Hanged, Drawn, and Quartered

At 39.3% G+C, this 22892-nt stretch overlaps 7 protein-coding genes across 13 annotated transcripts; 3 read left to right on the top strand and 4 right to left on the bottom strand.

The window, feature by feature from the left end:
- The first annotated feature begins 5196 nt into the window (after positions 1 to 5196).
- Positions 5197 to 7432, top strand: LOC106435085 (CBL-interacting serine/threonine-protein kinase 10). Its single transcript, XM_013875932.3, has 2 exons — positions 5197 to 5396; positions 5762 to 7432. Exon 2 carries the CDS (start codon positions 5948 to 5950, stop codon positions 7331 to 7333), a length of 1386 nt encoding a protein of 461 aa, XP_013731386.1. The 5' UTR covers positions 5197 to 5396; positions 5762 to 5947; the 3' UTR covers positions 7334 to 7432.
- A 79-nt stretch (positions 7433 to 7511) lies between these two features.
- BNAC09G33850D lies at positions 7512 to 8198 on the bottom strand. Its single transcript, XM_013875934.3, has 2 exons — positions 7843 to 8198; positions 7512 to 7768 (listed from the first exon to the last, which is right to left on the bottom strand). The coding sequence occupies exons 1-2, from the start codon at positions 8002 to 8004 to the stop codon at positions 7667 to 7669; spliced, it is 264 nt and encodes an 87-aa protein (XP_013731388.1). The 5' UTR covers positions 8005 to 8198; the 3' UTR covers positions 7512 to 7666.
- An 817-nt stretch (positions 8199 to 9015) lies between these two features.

Wrapped in an ox hide to prevent him being ripped apart, thereby shortening the torture, he was dragged by horses four miles through London to Smithfield. There he was hanged, as a murderer and thief, but cut down while still alive. Then he was mutilated, disembowelled and, being accused of treason, he was probably emasculated. For the crimes of sacrilege to English monasteries, his heart, liver, lungs and entrails were cast upon a fire, and, finally, his head was chopped off. His carcase was then cut up into bits. His head was set on a pole on London Bridge, another part went to Newcastle, a district Wallace had destroyed in 1297-8, the rest went to Berwick, Perth and Stirling (or perhaps Aberdeen), as a warning to the Scots. Edward had destroyed the man, but had enhanced the myth.